England's Eoin Morgan,
England's Eoin Morgan, right, and teammates celebrate with the trophy at the Oval in London. Image Credit: AP

My message to England this morning is simple: massive congratulations on a spectacular World Cup win — but now go and dominate every format cricket has to offer.

There is no reason why this group should not be looking to emulate the great Australian sides of the 1990s and 2000s by ruling the world in limited-overs and Test cricket. In fact, they can go one better by sweeping up in the Twenty20 game as well.

They have the skills; they have the right age profile, with only a handful of players unlikely to make it to the next World Cup in India in 2023; and they have the right attitude. They must aspire to be the world’s pre-eminent team, and Sunday’s victory has given them the perfect platform for that.

The question now is where does Eoin Morgan fit into the plan? There is no doubt that no one man was more important to England’s successful campaign than Morgan — it was his vision, his drive and his ethos which fuelled this team.

Clearly, he has a decision to make over his future in the 50-over format, and I am sure he will sit down with the people he trusts and respects over the coming days and reach a decision, one way or the other. Will he make it to India 2023? Unlikely. Morgan is 32, and one-day cricket is not really a game for older men.

But that does not mean I expect him to walk away from the international game altogether. There is a T20 World Cup in Australia in October next year and I would be amazed if he did not fancy having a crack at adding another world title to his CV.

There might be some logic in dividing up the England captaincy still further, with Morgan and Joe Root retaining the T20 and Test roles respectively, and promoting Jos Buttler — who, at 28, should still be at the peak of his powers in 2023 — to the One Day International position. But, ultimately, Morgan has earned the right to decide his own future.

The most impressive aspect of England’s performance on Sunday was how they were prepared to adapt when confronted by different conditions.

England roared to the top of the world rankings courtesy of their ultra-aggressive approach with the bat. No score was too big to chase down, no ball was too good to be smashed out of the park — and no opponent could live with them at their best.

But this final did not allow them to play that cricket. The wicket was too sticky and the ball was doing plenty, so England changed their approach.

This is what the best tacticians always do. Pep Guardiola likes playing beautiful football, but he is also capable of grinding out an ugly win at a tough ground on a horrible day.

The World Cup final pitch was the equivalent of a wet Wednesday night in Burnley for batsmen, so something had to change.

In fact, the batting displays from Ben Stokes and Buttler were, in many ways, a throwback to the old-school England approach — the one, which looked outdated on those hard, flat decks in Australia in 2015, but which were ideal for a pitch that nibbled in north London.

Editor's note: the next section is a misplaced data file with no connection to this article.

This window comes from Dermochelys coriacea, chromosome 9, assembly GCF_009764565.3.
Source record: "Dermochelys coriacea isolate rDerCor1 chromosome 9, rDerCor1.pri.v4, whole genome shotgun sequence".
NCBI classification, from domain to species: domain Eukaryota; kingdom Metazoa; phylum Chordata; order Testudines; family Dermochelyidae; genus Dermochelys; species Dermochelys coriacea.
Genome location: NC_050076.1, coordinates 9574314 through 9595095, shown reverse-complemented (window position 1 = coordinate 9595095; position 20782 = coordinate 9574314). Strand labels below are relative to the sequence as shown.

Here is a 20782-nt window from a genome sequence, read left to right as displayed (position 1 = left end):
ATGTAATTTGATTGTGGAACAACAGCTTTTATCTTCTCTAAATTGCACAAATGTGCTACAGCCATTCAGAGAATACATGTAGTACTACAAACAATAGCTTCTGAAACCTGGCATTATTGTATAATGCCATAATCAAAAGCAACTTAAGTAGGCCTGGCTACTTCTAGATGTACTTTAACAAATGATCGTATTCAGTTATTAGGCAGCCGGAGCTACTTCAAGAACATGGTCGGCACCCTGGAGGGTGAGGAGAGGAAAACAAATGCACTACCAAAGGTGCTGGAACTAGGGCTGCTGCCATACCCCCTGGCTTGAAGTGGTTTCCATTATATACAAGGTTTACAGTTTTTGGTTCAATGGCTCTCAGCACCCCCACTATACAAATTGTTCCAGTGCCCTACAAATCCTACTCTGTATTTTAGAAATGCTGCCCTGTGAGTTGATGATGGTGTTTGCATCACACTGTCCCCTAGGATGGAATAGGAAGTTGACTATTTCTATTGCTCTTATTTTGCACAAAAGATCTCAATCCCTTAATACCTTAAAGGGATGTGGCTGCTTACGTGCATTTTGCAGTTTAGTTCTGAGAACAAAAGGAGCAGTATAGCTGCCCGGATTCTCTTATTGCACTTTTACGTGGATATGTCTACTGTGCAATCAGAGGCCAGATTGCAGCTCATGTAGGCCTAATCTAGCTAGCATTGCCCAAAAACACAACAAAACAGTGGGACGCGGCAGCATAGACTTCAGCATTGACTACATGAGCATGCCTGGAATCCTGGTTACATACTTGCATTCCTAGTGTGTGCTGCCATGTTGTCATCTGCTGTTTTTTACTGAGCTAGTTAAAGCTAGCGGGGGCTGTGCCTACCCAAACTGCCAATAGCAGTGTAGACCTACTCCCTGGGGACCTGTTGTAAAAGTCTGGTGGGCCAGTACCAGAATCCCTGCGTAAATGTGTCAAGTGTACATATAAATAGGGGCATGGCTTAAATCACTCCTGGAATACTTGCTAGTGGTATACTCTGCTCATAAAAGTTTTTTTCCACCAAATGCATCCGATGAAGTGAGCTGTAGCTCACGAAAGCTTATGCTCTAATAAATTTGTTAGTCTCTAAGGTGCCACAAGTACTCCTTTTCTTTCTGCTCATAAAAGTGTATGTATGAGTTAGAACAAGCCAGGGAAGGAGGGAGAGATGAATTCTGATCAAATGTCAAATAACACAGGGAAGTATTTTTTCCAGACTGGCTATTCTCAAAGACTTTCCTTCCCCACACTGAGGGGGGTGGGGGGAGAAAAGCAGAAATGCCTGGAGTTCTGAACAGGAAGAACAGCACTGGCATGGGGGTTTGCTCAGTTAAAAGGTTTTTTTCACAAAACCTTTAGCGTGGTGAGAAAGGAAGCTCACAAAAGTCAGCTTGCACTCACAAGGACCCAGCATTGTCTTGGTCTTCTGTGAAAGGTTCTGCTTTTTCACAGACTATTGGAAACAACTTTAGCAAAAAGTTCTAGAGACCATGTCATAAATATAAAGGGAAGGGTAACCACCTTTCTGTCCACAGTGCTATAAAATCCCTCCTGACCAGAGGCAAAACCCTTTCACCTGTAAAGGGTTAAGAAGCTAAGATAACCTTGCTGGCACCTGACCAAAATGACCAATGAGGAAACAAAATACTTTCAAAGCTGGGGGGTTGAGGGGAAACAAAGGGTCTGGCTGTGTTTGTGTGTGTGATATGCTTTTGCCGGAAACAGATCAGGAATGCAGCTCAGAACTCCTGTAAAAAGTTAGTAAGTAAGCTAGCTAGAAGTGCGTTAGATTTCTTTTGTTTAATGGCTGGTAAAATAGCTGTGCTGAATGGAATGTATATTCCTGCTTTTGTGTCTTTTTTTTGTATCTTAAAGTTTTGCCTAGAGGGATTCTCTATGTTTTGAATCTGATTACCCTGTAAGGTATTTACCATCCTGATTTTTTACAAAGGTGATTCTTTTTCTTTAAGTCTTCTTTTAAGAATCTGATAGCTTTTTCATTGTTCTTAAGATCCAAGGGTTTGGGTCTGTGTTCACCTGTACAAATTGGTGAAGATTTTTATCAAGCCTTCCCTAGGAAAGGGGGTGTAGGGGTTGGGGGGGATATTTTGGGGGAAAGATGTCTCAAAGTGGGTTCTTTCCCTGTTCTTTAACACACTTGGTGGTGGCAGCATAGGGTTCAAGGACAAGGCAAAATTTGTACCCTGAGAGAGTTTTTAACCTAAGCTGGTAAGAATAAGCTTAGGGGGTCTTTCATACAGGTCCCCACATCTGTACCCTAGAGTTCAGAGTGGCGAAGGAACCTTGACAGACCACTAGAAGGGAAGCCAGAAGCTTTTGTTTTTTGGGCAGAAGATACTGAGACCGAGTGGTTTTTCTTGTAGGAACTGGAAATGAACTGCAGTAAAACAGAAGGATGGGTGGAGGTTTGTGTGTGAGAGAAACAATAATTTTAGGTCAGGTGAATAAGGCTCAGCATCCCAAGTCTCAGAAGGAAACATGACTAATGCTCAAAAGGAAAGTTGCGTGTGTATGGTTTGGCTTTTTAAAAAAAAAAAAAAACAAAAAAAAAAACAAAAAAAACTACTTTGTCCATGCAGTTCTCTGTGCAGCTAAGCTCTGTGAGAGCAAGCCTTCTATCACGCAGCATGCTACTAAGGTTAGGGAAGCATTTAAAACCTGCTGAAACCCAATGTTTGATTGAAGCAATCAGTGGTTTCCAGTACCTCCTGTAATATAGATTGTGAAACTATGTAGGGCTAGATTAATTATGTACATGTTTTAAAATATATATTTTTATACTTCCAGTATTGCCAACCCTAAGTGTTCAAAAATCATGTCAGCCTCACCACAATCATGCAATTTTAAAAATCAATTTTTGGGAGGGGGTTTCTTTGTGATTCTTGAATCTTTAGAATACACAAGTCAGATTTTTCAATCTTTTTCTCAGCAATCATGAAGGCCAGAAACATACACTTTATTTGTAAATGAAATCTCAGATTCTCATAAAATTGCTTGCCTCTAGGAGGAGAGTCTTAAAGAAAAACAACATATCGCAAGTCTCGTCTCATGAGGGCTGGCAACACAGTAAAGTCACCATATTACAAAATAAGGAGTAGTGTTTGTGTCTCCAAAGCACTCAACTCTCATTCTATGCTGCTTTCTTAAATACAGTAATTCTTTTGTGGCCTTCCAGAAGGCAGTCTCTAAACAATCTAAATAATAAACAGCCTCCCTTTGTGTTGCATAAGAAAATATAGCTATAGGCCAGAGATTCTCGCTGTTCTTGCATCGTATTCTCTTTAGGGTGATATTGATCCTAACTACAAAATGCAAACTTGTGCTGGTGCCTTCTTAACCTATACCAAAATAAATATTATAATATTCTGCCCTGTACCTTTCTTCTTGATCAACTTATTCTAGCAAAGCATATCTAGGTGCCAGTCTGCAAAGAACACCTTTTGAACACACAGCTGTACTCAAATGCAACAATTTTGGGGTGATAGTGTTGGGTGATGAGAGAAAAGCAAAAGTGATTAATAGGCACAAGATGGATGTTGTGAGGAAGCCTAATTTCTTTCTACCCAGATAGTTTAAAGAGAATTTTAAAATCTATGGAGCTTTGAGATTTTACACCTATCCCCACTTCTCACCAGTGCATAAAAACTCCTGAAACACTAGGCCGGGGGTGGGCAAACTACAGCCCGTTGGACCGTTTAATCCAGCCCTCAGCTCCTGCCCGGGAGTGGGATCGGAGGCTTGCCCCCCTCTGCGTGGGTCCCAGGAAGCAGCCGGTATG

Whether that decision came from Morgan, or was led by the men in the middle at the time, does not really matter — the fact is that the captain is the one who created the team culture, which allowed them to trust themselves.

Tactics are not everything, though. His man management and the calmness that he exuded at every turn of a campaign which had its wobbles was equally important.

I have always said that the best captains are great actors. No matter how much your guts are churning, you have to trick your players into thinking you are completely unflappable. Morgan and Trevor Bayliss might have looked ice cool on the Lord’s balcony, but you can be absolutely sure that they would have been dying inside.

It is all part of the show you have to put on as a leader. It was the same in the 2005 Ashes: I can admit now I was a complete mess at various points in that series, but hopefully never let the players realise it. The worst thing for a player is not knowing what your leader is going to be like from day to day. It unsettles the group.

Instead, a captain’s job is to make people feel as relaxed as possible, so the real skill is in being consistent — and Morgan is clearly a master of that.

It seems obvious to me that he has a tremendous future as a coach. Twenty20 franchises around the world will have seen his role in England’s World Cup win and fancy a piece of that, and it is inconceivable that he will not be England’s one-day coach at some point.

In the short-term, England’s focus is now the Ashes. Root has to try to harness the momentum and exploit the fact that the heroes of that side — Stokes, Buttler, Jonny Bairstow, Jofra Archer and Jason Roy — will all feel 10 feet tall when they report for duty in a couple of weeks’ time.

Whatever happens for the rest of their careers, they will always be the men who won a World Cup final at Lord’s and took our game to a new level. Pick up the Ashes as well, and they will be the heroes of the greatest summer our game has ever seen.

— The Telegraph Group Limited, London 2019